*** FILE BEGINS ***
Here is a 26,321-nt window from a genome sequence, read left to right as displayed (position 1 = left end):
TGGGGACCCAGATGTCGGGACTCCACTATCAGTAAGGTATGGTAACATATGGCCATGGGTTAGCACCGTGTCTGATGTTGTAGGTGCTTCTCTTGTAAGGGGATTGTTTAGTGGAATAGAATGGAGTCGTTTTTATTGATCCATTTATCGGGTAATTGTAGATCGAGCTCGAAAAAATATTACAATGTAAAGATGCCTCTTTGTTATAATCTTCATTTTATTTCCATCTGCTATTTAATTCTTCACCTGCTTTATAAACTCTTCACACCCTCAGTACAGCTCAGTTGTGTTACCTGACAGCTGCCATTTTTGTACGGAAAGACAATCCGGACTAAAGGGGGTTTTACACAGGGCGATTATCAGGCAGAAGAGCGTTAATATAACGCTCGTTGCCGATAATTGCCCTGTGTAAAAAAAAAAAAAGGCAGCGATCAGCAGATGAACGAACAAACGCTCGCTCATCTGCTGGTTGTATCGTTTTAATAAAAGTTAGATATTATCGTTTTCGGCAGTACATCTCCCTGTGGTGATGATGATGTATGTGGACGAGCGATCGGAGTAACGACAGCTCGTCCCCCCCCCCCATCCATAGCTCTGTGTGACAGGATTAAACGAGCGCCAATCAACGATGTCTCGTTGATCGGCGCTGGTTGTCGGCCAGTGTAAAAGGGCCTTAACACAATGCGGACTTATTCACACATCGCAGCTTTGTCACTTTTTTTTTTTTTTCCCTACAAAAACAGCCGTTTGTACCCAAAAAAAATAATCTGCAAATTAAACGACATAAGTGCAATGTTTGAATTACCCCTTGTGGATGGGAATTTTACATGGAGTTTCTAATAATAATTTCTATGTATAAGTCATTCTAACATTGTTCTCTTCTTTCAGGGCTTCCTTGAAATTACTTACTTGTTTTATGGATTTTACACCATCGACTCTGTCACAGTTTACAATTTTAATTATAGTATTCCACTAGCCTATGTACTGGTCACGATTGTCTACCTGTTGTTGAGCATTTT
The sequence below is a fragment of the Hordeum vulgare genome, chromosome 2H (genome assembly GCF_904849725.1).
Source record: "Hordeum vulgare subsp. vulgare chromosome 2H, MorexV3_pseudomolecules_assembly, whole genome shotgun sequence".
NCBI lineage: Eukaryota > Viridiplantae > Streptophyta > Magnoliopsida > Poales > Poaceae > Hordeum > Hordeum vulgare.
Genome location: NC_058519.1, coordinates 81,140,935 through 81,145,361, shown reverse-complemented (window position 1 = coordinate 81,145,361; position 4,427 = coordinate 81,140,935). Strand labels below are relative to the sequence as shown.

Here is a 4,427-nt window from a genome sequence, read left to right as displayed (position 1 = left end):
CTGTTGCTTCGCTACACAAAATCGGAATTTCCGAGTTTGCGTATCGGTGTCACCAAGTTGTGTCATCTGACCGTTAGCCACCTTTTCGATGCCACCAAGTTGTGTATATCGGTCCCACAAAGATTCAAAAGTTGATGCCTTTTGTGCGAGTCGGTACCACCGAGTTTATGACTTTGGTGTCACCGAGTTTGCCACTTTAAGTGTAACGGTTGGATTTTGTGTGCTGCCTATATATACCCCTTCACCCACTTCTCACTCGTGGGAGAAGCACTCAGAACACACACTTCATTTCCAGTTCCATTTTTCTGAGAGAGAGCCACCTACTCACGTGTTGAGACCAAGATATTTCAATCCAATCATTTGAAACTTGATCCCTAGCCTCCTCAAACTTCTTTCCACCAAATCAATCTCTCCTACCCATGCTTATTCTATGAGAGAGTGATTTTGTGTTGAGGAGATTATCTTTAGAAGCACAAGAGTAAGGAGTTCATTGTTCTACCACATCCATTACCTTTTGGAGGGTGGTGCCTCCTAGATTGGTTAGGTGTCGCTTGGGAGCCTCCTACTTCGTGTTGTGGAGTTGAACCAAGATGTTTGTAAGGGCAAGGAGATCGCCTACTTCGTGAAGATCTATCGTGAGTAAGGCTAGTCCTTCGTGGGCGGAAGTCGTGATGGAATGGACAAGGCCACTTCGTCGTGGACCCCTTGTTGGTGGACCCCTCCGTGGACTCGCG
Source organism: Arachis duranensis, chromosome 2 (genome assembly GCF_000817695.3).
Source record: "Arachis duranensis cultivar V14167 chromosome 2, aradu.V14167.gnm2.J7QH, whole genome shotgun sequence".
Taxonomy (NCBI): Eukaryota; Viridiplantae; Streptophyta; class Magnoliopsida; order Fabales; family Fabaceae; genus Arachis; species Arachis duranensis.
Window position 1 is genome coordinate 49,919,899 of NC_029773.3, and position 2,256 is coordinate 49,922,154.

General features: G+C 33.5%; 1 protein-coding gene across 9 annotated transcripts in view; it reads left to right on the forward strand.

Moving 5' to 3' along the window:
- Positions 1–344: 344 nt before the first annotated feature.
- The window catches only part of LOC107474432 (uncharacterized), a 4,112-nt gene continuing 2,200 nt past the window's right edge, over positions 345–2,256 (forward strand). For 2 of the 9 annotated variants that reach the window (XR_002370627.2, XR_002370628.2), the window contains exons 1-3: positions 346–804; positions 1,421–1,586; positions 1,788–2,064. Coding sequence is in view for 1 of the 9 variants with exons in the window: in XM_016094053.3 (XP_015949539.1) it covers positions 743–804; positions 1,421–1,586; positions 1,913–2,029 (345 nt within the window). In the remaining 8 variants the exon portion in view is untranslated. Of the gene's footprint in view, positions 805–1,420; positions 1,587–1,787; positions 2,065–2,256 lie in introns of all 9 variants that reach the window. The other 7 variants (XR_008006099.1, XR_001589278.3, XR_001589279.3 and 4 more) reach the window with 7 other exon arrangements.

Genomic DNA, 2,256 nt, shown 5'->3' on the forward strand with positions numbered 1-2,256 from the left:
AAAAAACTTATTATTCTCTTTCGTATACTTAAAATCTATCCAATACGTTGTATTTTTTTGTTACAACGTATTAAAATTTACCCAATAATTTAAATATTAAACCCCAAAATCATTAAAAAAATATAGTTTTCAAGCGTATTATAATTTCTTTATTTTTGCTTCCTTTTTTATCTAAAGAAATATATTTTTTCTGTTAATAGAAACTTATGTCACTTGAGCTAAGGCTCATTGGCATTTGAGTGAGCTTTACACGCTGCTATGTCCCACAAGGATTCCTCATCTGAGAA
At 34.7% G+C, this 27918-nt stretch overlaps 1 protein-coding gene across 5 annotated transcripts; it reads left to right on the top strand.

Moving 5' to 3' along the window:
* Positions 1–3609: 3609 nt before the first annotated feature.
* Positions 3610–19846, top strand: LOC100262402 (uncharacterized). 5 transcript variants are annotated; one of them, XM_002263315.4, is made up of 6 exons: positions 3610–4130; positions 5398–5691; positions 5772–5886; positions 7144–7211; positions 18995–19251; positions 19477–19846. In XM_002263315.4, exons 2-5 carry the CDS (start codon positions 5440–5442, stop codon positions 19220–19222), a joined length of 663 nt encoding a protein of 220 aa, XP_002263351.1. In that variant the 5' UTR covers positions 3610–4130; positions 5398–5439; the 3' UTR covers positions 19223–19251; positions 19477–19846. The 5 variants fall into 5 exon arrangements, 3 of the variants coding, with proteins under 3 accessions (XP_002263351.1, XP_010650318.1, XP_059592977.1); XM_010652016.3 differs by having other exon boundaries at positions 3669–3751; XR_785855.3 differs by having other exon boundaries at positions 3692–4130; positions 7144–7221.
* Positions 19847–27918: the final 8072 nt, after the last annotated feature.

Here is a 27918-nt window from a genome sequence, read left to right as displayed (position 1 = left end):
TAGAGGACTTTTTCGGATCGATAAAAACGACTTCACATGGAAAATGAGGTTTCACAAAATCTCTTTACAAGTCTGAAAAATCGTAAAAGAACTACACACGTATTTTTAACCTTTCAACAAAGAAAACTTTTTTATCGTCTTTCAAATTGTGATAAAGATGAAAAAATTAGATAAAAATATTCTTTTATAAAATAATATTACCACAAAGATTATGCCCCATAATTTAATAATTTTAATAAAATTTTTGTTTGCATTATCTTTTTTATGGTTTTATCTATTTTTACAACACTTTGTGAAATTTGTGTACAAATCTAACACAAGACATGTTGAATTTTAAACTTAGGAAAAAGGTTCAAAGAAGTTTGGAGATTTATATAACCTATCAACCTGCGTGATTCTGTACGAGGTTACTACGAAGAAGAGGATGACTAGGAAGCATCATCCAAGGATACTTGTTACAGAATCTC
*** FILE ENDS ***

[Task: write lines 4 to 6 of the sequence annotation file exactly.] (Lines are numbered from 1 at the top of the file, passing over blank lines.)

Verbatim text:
Source record: "Hordeum vulgare subsp. vulgare chromosome 2H, MorexV3_pseudomolecules_assembly, whole genome shotgun sequence".
NCBI lineage: Eukaryota > Viridiplantae > Streptophyta > Magnoliopsida > Poales > Poaceae > Hordeum > Hordeum vulgare.
Genome location: NC_058519.1, coordinates 81,140,935 through 81,145,361, shown reverse-complemented (window position 1 = coordinate 81,145,361; position 4,427 = coordinate 81,140,935). Strand labels below are relative to the sequence as shown.